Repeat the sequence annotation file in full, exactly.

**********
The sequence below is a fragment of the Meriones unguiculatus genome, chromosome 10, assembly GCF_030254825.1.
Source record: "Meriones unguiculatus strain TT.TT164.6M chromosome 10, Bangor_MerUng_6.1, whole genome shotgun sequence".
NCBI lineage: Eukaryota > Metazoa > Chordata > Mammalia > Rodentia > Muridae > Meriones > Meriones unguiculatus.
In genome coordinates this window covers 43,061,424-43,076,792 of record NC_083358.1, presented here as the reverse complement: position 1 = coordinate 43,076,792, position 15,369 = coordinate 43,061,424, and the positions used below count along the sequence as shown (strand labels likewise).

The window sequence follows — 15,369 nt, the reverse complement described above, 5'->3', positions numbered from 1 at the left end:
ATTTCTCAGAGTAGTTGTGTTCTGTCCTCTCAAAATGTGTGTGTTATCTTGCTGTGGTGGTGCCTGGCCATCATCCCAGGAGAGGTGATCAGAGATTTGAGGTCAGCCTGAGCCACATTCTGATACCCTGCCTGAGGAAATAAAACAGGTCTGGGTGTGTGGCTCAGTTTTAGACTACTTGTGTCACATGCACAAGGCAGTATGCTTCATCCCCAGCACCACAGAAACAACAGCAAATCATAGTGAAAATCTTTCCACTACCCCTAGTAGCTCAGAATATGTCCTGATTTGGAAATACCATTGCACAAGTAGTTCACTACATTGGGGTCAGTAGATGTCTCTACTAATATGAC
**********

The sequence below is a fragment of the Meriones unguiculatus genome, chromosome 10, assembly GCF_030254825.1.
Source record: "Meriones unguiculatus strain TT.TT164.6M chromosome 10, Bangor_MerUng_6.1, whole genome shotgun sequence".
NCBI lineage: Eukaryota > Metazoa > Chordata > Mammalia > Rodentia > Muridae > Meriones > Meriones unguiculatus.
In genome coordinates this window covers 43,061,424-43,076,792 of record NC_083358.1, presented here as the reverse complement: position 1 = coordinate 43,076,792, position 15,369 = coordinate 43,061,424, and the positions used below count along the sequence as shown (strand labels likewise).

The window sequence follows — 15,369 nt, the reverse complement described above, 5'->3', positions numbered from 1 at the left end:
ATTTCTCAGAGTAGTTGTGTTCTGTCCTCTCAAAATGTGTGTGTTATCTTGCTGTGGTGGTGCCTGGCCATCATCCCAGGAGAGGTGATCAGAGATTTGAGGTCAGCCTGAGCCACATTCTGATACCCTGCCTGAGGAAATAAAACAGGTCTGGGTGTGTGGCTCAGTTTTAGACTACTTGTGTCACATGCACAAGGCAGTATGCTTCATCCCCAGCACCACAGAAACAACAGCAAATCATAGTGAAAATCTTTCCACTACCCCTAGTAGCTCAGAATATGTCCTGATTTGGAAATACCATTGCACAAGTAGTTCACTACATTGGGGTCAGTAGATGTCTCTACTAATATGAC